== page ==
CCP Games also offers a special API access to their game servers, so players can write third party programs which integrate with the game. The APIs are read-only, so their main purpose is progress tracking, information sharing and coordination.

You can create and manage your API keys here, and then you can use the keys to run one of the mobile apps for EVE:

Further reading

There is many player written guides about EVE, one of them is this guide on the game wiki. There is many things you can do in EVE, and each activity has their own guide. One of the best player created guides to EVE is ISK the guide vol 3.


New third party page: evelexicon.com

@Fuzzysteve (Steve Ronuken, member of CSM #9 and the guy behind the most popular SDE-to-MySQL and SQLite conversions) has surprised the community today with a very nice simple website:

What does it do? You've guessed it, it's a simple wiki-like vocabulary for EVE Online. Everyone is welcome to add new definitions to it. How do you log on? Simple: Eve Lexicon is using EVE SSO, so go on, log in using your EVE Online credentials, and add some definitions!

The site is written in PHP with a tiny bit of JQuery to make it pretty. EVE SSO integrations are now possible thanks to the new Third Party Developers Portal. A sample SSO library for developers (also by @Fuzzysteve) is available at github.com.


Mobile apps for EVE Online on Windows Phone


» For iOS and Android apps please view this post «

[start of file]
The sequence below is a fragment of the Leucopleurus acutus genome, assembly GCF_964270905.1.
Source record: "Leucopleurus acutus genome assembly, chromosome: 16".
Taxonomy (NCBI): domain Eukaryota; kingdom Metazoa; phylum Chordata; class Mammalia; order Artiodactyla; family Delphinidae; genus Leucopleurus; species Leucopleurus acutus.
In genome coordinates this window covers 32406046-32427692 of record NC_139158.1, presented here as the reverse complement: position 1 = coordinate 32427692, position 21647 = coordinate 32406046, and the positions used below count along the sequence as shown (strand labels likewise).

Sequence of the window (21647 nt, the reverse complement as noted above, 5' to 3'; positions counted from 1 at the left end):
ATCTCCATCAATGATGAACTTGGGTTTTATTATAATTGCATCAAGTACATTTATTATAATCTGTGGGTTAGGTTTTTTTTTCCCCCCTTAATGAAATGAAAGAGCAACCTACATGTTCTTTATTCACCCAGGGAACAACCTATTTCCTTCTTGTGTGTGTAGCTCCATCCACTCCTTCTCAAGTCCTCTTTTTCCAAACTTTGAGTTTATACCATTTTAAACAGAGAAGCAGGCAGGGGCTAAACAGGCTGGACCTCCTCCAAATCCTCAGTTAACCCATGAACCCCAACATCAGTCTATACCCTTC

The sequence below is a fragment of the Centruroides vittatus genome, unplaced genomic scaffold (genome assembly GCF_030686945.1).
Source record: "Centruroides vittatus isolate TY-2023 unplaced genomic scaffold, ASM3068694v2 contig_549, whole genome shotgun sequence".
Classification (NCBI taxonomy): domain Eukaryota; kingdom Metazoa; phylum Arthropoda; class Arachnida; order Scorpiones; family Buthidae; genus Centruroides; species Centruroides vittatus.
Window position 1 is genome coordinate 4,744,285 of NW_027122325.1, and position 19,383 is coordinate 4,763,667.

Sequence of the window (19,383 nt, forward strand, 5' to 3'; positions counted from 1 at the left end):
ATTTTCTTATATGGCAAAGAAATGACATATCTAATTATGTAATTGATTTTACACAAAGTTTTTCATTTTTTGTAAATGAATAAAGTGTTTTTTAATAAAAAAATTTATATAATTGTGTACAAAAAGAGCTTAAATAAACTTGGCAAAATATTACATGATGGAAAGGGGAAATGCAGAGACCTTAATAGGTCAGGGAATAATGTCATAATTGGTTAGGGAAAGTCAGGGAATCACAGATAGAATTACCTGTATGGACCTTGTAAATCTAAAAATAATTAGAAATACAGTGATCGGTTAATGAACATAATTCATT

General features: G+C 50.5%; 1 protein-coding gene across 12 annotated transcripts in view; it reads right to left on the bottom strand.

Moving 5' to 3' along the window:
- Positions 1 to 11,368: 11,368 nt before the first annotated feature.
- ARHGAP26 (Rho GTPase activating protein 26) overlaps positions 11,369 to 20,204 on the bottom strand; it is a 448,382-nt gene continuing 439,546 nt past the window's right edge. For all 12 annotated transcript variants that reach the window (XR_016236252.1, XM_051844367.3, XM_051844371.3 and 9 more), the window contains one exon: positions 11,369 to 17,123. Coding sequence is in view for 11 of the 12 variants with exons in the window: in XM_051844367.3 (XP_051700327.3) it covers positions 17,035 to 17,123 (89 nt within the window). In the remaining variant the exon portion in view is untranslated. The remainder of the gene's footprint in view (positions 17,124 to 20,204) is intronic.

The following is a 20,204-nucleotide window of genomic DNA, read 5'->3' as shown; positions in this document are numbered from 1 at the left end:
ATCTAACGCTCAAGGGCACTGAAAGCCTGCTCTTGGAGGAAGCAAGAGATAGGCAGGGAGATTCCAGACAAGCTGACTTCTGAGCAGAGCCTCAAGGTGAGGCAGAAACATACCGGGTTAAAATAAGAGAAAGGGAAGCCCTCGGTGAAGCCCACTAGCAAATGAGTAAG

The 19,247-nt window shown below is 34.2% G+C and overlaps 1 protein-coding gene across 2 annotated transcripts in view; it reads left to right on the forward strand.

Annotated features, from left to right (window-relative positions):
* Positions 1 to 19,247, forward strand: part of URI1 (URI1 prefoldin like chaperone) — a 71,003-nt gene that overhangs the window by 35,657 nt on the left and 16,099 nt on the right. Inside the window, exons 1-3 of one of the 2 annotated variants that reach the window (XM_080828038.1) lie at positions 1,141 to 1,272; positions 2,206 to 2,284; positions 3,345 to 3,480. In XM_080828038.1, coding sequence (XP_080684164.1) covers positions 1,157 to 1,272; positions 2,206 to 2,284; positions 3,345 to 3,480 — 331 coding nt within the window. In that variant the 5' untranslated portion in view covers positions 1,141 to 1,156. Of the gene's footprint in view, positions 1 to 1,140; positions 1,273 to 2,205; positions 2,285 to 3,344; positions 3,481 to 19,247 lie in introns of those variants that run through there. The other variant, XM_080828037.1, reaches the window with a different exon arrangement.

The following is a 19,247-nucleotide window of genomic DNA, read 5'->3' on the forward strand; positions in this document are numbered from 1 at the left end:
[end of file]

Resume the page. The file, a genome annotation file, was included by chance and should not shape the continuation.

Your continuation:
About two years ago I've written a post about iOS and Android apps for EVE Online, but I didn't have any Windows Phone device at the time, so I had to skip this fledgling platform. Said post has become very popular and is one of my top post to the date. Few months ago I've become owner of Nokia Lumia running Windows Phone 8.1, so I am now able to test EVE apps on Windows Phone. Enjoy!

Windows Phone 8 apps

EVE Mail

EVE Mail is in-game mail client. Entering API Key is straightforward - simply press the plus sign on the first page. Once you've done that, your characters will appear on the front page. Each toon has their own set of mailboxes including "Inbox" (all mail), "Personal" (character mail), "Corporation" (corp mail) and "Alliance" (as name says). You also see your "Mail lists" and "Sent" which holds all messages you've sent. XML EVE API does not let messages to be sent from device, so this app is of course read-only.

Unfortunately the app does not have a Live Tile, which would utilize one of the most powerful features of Windows Phone. There is also no notifications when new mail arrives - you have to open the app to manually refresh the mails.

All in all, the app is still useful, because it gets the job done.

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Eve Mercenaries

This is an ultra simple reference app. Looking for a Mercenary? Download this app and you'll know who to talk to. Information is divided by space type (high sec, low sec, null and wh space).

While the app does contain some potentially useful information, it is very poorly designed. Readibility and formatting is well below acceptable level. There is not even an "About" screen, so I had to go back to Windows Store to find out who to blame. Sorry Team R Helix, I am no Windows Phone dev, but I can make a better looking app in under an hour.

eve mercenaries

Eve Mining Monitor

Now something well designed for a change (and quite useful, too). This is another reference app, this time for miners. It does exactly the same thing as LMeve Ore Chart: shows the ISK value per cubic meter of every ore and every ice in game. However, you have to make sure to update the prices before using the app, or the Ore chart will be inaccurate. Go to Settings and choose either Region or Trade Hub prices and then hit refresh. Good job, Vagus Malakhov!

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Eve Price